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By Mike Royko and Mike Royko,Tribune Media Services | December 31, 1990
NOT LONG BEFORE Earth Day last year, a conservative think tank issued a warning about radical ecologists who break laws while protesting assaults on the environment.Although the think tank tried to portray the protesters as being as dangerous as John Dillinger, most of the examples they gave amounted to not much more than the kind of vandalism that occurs on Halloween.But in reading the report, I got to the part where the think tank traced the origins of this kind of ecological warfare.And I almost fell out of my chair from laughing.
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By Dan Rodricks, The Baltimore Sun | April 14, 2013
Leading a tour of the Soldiers Delight area of western Baltimore County on Sunday afternoon, Paula Becker, an ecologist with Maryland's Department of Natural Resources, was pleased to report the first blooming of serpentine chickweed - a plant as rare as it is splashy in spring. And while that might not constitute earth-shattering news, it is certainly reassuring to those monitoring the health of the plant. Serpentine chickweed grows in the shallow serpentine soil of the strange, hilly grasslands of the Soldiers Delight Natural Environment Area, at 2,000 acres the largest remaining ecosystem of its kind in the country.
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By NEW YORK TIMES NEWS SERVICE | September 21, 1997
The plastic balloons that physicists use to gather information about weather, climate, ozone depletion and cosmic rays may pose a threat to endangered species of whales, an aquatic ecologist at the Oak Ridge National Laboratory has warned.Dr. Gerald K. Eddlemon, one of 200 ecologists at the lab in Tennessee, told members of the Ecological Society of America at their meeting last month in Albuquerque, N.M., that he was particularly concerned about the survival of blue whales and right whales.
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By Frederick N. Rasmussen, The Baltimore Sun | August 9, 2012
Ann M. Klingaman, a retired Baltimore County public school educator whose career spanned more than three decades, died Sunday of complications from a broken hip at Gilchrist Hospice in Columbia. The former longtime Catonsville resident was 88. The daughter of a West Baltimore pharmacist and a homemaker, Ann Rebecca Meeth was born in Baltimore and raised in Catonsville. She was a 1940 graduate of Catonsville High School and earned a bachelor's degree in 1944 from what was then Western Maryland College.
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By Kris Antonelli and Kris Antonelli,SUN STAFF | July 22, 1999
Three youngsters, including two Shady Side Elementary School pupils, will be tutored in the ecological wonders of the Chesapeake Bay as part of a program sponsored by a south county environmental protection group.As part of its Junior Ecologist Program, designed to educate children about the bay, South Arundel Citizens for Responsible Development (SACReD) is paying for the children -- Shannon Crowner, 9; Darnell Green, 9; and Christina Santiful, 10 -- to attend United Methodist West River Camp at Chalk Point.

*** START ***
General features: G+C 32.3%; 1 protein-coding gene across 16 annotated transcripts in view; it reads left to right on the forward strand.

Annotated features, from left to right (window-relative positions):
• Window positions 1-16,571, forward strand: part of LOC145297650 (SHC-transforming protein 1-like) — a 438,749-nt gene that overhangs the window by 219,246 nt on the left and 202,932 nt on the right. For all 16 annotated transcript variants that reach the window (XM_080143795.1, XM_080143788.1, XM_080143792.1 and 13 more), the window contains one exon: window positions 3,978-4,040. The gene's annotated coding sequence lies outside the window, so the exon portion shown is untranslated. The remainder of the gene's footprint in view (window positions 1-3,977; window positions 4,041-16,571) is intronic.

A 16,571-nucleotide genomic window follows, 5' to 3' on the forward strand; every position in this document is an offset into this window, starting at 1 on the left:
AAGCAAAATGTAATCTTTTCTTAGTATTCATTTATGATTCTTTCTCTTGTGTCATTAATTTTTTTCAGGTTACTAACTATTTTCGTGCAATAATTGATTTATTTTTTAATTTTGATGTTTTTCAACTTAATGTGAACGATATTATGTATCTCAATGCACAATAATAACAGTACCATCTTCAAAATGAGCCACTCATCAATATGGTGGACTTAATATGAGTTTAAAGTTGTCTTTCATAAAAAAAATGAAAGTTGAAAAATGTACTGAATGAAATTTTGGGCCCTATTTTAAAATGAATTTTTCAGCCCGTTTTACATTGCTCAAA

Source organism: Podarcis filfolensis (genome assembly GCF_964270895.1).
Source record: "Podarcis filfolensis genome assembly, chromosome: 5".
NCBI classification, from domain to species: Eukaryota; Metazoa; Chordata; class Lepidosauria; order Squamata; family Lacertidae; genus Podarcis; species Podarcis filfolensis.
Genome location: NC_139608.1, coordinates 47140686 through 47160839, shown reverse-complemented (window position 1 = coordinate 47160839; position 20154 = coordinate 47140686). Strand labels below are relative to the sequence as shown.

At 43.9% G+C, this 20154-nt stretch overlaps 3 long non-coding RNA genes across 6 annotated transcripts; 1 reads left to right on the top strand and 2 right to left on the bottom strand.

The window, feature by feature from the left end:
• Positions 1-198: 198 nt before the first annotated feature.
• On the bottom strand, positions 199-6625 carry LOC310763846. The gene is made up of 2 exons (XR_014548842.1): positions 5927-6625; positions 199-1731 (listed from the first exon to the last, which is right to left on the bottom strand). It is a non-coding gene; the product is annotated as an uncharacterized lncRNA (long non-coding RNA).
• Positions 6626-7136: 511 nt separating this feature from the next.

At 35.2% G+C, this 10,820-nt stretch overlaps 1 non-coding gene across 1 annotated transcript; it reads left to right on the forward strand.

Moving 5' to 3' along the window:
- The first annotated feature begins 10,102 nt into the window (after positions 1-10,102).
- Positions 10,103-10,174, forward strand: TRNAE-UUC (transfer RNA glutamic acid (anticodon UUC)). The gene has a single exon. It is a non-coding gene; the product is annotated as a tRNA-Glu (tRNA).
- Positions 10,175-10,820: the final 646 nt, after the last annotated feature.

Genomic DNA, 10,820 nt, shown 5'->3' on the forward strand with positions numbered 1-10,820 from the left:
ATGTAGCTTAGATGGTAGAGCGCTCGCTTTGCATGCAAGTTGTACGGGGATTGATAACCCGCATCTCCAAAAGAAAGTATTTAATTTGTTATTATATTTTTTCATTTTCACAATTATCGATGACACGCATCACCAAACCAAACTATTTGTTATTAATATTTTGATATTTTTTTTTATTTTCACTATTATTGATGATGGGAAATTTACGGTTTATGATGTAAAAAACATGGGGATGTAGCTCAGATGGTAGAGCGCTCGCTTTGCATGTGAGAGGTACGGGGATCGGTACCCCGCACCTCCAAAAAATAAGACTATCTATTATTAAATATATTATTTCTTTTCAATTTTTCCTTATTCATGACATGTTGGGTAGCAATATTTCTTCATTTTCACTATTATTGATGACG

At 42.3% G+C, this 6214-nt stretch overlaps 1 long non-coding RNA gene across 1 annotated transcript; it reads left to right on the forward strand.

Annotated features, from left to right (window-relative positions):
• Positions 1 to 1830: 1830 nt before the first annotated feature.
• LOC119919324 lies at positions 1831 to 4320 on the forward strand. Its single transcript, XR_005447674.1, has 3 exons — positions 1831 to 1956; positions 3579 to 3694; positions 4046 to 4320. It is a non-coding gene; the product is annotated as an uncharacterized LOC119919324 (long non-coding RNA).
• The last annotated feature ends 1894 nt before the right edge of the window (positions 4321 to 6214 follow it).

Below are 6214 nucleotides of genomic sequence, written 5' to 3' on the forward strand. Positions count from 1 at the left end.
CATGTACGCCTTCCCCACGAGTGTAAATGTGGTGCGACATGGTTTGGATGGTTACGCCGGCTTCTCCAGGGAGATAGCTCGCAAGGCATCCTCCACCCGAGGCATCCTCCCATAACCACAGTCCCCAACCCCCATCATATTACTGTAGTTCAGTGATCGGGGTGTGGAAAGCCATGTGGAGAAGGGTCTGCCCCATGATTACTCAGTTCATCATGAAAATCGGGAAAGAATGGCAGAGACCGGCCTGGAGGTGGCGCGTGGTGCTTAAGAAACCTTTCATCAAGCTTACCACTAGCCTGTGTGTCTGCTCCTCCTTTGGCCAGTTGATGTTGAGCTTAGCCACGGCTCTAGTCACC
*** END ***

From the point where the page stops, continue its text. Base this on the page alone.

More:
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By Kris Antonelli and Kris Antonelli,SUN STAFF | July 30, 1999
Shannon Crowner, 9, was scared of the milky jellyfish in the shallow waters near the shores of the West River. But that didn't stop her from pulling on a pair of rubber waders three times her size and walking in to catch some crabs, shrimp or small fish."
NEWS
By Liz Bowie | March 28, 1991
Millions of acres of wetlands -- from Alaskan tundra to the Eastern Shore's low-lying pine forests -- would be opened to development under proposals now being considered by the Bush administration.The proposals would narrow the definition of what a wetland is and quiet the criticism of developers, foresters and farmers who say that current wetlands laws regulate vast areas in certain regions of the country -- particularly on the Delmarva peninsula and in Louisiana and Alaska.But environmentalists say President Bush will be reneging on his campaign promise to protect those environmentally valuable lands that filter out pollutants and reduce flooding.
NEWS
By William K. Stevens and William K. Stevens,New York Times News Service | January 20, 1993
The majestic image of the lone eagle may often hold true. But scientists are also beginning to piece together a more complex picture of eagles, hawks and falcons as team players whose hunting tactics and cunning intelligence invite comparison with the wolf and the fox.Eagles, in fact, not only mount concerted and successful attacks on the fox itself; they also deceive monkeys, humans' close relatives, in the deadly game of predator versus prey. By acting together, they are even able to bring down big animals like deer, antelopes and African bushbucks.
NEWS
August 7, 1991
During its annual membership drive, representatives of the U.S. Public Interest Research group, the nation's largest environmental and consumer lobby, are focusing on two major pieces of federal environmental legislation that affect public health and environment: the Clean Water Act and the Resource Conservation and Recovery Act. According toPIR, U.S. companies use 350 billion pounds of toxic chemicals each year.These chemicals cause cancer, infertility and other diseases.Representatives of PIR will be seeking support by knocking on doors to collect signatures.
NEWS
By JACQUES KELLY and JACQUES KELLY,SUN REPORTER | May 9, 2006
Kenneth Tenore, a coastal ecologist who was a proponent of environmental ethics, died of acute pancreatitis Sunday at University of Maryland Medical Center. He was 63 and a resident of Hollywood in St. Mary's County. For the past two decades, until he stepped down last year, Dr. Tenore had been director of the University of Maryland Center for Environmental Science's Chesapeake Biological Laboratory on Solomons Island. He was an expert on decaying bay grasses and their role in feeding crabs and marine worms.